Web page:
It's amid the planet’s most magnificent tourist attractions, but you’ll need to be fast if you want to visit this specific show as it will be gone within a few weeks.
These freezing marvels make up part of a show at the 31st Harbin International Ice and Snow festival held in Harbin, which is near the border shared with Russia in the North-eastern part of China. The fortresses and statues are crafted from hollow chunks of ice and then lit up by means of LED lights to create a multi-coloured vista on the shorelines of the close Songhua River.
The commemoration contains work by the China’s best ice sculptors and draws in thousands of guests from everywhere around the planet who gape at the astounding designs, relish the fireworks over the festival or play to their inner child as they take a tour on the ice slides. According to occasions managers, over 10,000 people were working to finish these frozen monuments.
Some of the pieces amount to over 26 metres in height and 117 metres in width. In total, the entire area is over 600,000 square metres and approximately 180,000 square metres of ice and 150,000 square metres of snow have been utilised to complete the whole thing.
Labourers have spent weeks sculpting huge blocks of ice for the festival which have come from the ice-covered Songhua River, before hauling the 250kg slabs on the road to the site.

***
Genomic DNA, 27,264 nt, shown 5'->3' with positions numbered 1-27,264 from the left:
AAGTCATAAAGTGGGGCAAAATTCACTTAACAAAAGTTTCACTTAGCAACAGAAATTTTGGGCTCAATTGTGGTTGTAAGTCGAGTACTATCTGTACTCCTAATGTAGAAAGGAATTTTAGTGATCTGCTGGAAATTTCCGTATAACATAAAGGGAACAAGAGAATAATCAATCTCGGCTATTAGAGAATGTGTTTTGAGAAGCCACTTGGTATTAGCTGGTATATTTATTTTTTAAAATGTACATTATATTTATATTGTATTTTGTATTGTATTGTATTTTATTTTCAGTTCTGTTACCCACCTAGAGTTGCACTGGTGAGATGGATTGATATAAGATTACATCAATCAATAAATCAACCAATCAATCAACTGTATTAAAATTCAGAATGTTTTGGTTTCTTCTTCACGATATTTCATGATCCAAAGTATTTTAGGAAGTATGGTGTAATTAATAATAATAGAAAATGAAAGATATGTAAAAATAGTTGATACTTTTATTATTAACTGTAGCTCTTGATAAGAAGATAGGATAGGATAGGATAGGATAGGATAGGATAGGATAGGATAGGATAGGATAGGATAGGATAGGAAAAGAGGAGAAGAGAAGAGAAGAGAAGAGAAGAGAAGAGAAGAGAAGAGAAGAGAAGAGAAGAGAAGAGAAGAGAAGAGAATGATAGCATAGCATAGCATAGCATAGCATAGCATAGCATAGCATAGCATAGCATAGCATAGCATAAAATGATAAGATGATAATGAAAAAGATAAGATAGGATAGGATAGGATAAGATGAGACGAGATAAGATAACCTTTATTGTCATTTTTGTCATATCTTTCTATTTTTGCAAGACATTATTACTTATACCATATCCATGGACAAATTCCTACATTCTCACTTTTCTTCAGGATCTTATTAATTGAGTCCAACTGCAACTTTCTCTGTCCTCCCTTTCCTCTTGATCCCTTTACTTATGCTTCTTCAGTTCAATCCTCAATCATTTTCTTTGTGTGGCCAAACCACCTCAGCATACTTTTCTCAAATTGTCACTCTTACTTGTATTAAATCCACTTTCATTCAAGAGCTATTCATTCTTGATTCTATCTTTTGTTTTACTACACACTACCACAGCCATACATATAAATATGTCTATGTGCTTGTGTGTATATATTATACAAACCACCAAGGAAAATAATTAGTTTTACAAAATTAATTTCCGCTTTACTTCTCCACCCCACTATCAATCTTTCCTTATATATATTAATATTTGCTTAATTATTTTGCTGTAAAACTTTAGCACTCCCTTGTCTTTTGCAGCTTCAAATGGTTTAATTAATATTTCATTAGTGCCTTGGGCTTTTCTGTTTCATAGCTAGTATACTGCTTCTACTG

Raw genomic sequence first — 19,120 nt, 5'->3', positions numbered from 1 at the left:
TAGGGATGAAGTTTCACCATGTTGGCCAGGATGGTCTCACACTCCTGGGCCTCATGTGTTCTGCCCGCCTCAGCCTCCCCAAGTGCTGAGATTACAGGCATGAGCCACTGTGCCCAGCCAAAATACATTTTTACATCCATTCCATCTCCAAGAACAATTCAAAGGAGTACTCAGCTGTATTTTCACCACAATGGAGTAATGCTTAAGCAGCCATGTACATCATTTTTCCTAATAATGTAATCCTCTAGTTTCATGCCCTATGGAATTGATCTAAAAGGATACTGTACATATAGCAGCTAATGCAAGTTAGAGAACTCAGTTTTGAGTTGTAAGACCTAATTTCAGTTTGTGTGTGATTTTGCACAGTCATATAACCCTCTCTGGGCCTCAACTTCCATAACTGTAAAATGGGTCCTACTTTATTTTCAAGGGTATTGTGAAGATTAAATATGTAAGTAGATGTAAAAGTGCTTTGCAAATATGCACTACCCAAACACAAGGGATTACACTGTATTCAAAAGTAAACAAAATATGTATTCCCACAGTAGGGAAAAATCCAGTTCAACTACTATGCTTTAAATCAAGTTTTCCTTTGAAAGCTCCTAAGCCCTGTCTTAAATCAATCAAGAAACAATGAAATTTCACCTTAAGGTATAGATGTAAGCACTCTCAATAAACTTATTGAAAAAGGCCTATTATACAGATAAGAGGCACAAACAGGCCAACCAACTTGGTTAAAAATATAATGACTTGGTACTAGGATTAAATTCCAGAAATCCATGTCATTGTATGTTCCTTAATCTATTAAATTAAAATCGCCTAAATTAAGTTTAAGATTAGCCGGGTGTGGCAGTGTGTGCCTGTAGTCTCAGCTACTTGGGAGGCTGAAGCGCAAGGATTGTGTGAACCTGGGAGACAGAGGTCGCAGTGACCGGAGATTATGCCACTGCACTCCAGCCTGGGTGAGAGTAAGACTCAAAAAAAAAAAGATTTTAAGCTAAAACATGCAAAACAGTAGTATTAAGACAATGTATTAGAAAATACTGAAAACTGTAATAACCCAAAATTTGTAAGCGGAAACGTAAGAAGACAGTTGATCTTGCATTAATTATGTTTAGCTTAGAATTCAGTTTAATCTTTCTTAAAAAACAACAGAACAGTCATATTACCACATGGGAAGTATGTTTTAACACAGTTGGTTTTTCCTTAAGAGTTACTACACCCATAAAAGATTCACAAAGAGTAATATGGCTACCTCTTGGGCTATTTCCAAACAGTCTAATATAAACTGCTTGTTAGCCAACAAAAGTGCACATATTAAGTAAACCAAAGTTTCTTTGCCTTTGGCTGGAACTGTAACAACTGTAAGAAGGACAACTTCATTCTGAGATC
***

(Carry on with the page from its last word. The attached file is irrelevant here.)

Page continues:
The subject or theme of this year’s occasion is named as 'Happy Ice Snow, Thrilling City' when translated from its Chinese designation. The celebration began on the 5th January and is scheduled to come to an end on the 28th February 2015.When 2012 and 2013’s visitors are tallied up, the brief man-made ice display managed to attract a combined total of 28,000,000 guests.
Harbin is nicknamed the 'Ice City' and although the midwinters are intensely icy, the settings are ideal for the festival. Sightseers can also take part in skiing, ice skating and theatrical concerts, and there is also an ice tavern in the grounds. Harbin's gala is one of world's four major global ice celebrations, alongside Japan's Sapporo Snow Festival, Canada's Quebec Winter Carnival, and Norway's Ski Festival.
Keep in mind that if you miss the festival this year then be sure to catch it next time around on one of your tours. This celebration usually starts around at the beginning of January.
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